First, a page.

UNESCO issued its first two medals on Japanese themes in 2005, one for each of the two series.* The Yakushi Temple is one of eight historic monuments of ancient Nara, inscribed on the World Heritage List in 1998. Built in the eighth century, the three-tiered tower represented on the medal is one of two, both famous for their elegant form. Struck by the Paris Mint, the medal’s obverse is inscribed Yakushiji, ji meaning “temple” in Japanese. The reverse has the UNESCO logo.

Nara was the capital of Japan from 710 to 784. During this period the framework of national government was consolidated and Nara enjoyed great prosperity, emerging as the fountainhead of Japanese culture. The city’s historic monuments – Buddhist temples, Shinto shrines and the excavated remains of the Imperial Palace – provide a vivid picture of life in the Japanese capital in the eighth century, a period of profound political and cultural change.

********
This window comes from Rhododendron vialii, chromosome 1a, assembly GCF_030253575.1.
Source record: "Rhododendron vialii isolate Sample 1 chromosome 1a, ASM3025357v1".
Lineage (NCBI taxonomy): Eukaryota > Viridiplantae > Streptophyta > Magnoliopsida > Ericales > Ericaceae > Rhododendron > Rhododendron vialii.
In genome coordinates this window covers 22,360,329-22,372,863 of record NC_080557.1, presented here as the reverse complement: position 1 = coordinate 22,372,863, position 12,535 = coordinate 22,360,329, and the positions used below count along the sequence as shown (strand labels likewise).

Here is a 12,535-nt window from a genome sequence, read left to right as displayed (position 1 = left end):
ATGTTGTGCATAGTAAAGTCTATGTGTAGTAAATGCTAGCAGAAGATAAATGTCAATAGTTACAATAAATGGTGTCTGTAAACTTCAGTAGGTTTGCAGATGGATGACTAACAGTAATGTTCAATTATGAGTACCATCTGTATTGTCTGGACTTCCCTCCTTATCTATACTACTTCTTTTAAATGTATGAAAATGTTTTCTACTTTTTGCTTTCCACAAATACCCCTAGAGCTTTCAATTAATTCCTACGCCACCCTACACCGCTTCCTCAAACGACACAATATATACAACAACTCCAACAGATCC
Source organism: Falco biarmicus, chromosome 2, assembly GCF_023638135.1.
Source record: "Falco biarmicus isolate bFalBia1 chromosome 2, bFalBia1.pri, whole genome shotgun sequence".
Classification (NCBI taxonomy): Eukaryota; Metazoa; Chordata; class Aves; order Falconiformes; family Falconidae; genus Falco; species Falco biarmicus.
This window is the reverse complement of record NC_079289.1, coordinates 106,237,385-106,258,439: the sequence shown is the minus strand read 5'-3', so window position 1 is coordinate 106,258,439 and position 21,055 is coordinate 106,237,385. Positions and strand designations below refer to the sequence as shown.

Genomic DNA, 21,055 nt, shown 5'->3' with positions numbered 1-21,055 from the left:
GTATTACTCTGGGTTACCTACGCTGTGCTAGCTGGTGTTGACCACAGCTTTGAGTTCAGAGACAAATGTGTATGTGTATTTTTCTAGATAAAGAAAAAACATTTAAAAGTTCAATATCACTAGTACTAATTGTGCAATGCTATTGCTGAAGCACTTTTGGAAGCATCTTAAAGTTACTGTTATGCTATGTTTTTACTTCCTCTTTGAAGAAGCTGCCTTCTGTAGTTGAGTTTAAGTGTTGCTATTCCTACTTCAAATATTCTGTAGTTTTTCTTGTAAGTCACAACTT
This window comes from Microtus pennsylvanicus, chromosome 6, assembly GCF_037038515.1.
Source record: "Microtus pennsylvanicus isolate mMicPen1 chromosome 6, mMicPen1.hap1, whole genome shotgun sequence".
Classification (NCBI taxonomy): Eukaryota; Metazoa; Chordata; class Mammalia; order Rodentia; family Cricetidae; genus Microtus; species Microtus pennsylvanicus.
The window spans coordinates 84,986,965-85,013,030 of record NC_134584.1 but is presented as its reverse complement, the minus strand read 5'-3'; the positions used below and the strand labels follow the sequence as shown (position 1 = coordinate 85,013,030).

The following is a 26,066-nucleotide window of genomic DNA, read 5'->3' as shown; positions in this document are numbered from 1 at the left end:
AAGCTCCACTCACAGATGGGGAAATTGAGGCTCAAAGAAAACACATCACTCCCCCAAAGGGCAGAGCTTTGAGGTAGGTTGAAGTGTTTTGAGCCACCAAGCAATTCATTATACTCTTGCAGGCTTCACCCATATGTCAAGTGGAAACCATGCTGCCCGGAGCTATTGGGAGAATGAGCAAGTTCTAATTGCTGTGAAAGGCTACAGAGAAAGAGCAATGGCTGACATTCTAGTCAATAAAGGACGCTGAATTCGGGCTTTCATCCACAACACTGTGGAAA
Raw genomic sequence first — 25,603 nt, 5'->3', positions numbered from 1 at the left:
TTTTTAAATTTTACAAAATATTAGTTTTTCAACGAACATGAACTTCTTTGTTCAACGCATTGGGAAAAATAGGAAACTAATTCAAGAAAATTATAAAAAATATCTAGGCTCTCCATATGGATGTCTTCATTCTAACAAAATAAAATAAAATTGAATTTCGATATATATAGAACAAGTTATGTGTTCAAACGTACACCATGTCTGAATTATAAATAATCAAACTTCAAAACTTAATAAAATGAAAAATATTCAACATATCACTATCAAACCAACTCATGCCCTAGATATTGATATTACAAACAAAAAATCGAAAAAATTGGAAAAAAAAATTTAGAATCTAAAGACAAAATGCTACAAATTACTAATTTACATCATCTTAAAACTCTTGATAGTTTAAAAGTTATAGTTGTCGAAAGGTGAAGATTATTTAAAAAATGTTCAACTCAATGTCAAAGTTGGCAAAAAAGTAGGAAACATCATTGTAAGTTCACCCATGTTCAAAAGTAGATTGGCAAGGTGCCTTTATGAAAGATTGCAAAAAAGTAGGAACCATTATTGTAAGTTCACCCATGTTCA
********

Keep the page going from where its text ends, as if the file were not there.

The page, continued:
The medal was designed by renowned Japanese painter Ikuo Hirayama. In 1961, he was the first recipient of a UNESCO fellowship and has remained active in fellowship programmes since. From 1990 to 1999, Professor Hirayama financed ten fellowships a year, through the Hirayama Silk Roads Fellowships programme. He is an active campaigner for the Organization’s work in heritage preservation, both as a UNESCO Goodwill Ambassador and as the Chairperson of the Japanese National Commission for UNESCO.

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(*see also the Hideki Yukawa medal in the Anniversaries Series)

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